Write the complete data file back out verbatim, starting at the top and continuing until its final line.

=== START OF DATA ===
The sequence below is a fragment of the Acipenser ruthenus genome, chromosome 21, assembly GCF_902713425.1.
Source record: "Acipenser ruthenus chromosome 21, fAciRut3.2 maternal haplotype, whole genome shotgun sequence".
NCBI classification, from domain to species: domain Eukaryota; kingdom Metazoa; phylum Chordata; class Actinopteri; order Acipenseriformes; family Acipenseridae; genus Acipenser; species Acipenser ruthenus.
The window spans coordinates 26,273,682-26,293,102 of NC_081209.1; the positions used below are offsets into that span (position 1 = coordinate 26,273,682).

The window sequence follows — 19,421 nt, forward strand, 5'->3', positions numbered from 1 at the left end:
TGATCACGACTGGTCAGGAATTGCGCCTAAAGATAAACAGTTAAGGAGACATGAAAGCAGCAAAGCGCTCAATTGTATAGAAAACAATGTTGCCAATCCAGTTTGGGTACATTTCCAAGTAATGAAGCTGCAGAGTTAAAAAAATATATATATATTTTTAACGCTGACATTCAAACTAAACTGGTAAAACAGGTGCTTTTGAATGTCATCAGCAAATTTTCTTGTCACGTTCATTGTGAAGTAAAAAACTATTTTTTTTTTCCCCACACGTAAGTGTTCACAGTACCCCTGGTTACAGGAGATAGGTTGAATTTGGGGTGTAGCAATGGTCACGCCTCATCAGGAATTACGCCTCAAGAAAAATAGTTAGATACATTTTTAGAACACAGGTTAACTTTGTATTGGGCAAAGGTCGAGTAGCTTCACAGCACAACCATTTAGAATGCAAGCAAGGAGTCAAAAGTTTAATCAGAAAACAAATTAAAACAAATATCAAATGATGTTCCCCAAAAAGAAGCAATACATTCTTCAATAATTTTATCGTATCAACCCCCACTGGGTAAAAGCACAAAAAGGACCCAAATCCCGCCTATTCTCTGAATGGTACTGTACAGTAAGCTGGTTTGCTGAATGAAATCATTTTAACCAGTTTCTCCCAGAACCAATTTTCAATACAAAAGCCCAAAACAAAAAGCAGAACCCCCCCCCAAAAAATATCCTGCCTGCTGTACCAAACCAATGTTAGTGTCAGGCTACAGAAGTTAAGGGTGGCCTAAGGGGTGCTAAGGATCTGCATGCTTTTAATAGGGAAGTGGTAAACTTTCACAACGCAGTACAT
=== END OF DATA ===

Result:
The sequence below is a fragment of the Acipenser ruthenus genome, chromosome 21, assembly GCF_902713425.1.
Source record: "Acipenser ruthenus chromosome 21, fAciRut3.2 maternal haplotype, whole genome shotgun sequence".
NCBI classification, from domain to species: domain Eukaryota; kingdom Metazoa; phylum Chordata; class Actinopteri; order Acipenseriformes; family Acipenseridae; genus Acipenser; species Acipenser ruthenus.
The window spans coordinates 26,273,682-26,293,102 of NC_081209.1; the positions used below are offsets into that span (position 1 = coordinate 26,273,682).

The window sequence follows — 19,421 nt, forward strand, 5'->3', positions numbered from 1 at the left end:
TGATCACGACTGGTCAGGAATTGCGCCTAAAGATAAACAGTTAAGGAGACATGAAAGCAGCAAAGCGCTCAATTGTATAGAAAACAATGTTGCCAATCCAGTTTGGGTACATTTCCAAGTAATGAAGCTGCAGAGTTAAAAAAATATATATATATTTTTAACGCTGACATTCAAACTAAACTGGTAAAACAGGTGCTTTTGAATGTCATCAGCAAATTTTCTTGTCACGTTCATTGTGAAGTAAAAAACTATTTTTTTTTTCCCCACACGTAAGTGTTCACAGTACCCCTGGTTACAGGAGATAGGTTGAATTTGGGGTGTAGCAATGGTCACGCCTCATCAGGAATTACGCCTCAAGAAAAATAGTTAGATACATTTTTAGAACACAGGTTAACTTTGTATTGGGCAAAGGTCGAGTAGCTTCACAGCACAACCATTTAGAATGCAAGCAAGGAGTCAAAAGTTTAATCAGAAAACAAATTAAAACAAATATCAAATGATGTTCCCCAAAAAGAAGCAATACATTCTTCAATAATTTTATCGTATCAACCCCCACTGGGTAAAAGCACAAAAAGGACCCAAATCCCGCCTATTCTCTGAATGGTACTGTACAGTAAGCTGGTTTGCTGAATGAAATCATTTTAACCAGTTTCTCCCAGAACCAATTTTCAATACAAAAGCCCAAAACAAAAAGCAGAACCCCCCCCCAAAAAATATCCTGCCTGCTGTACCAAACCAATGTTAGTGTCAGGCTACAGAAGTTAAGGGTGGCCTAAGGGGTGCTAAGGATCTGCATGCTTTTAATAGGGAAGTGGTAAACTTTCACAACGCAGTACAT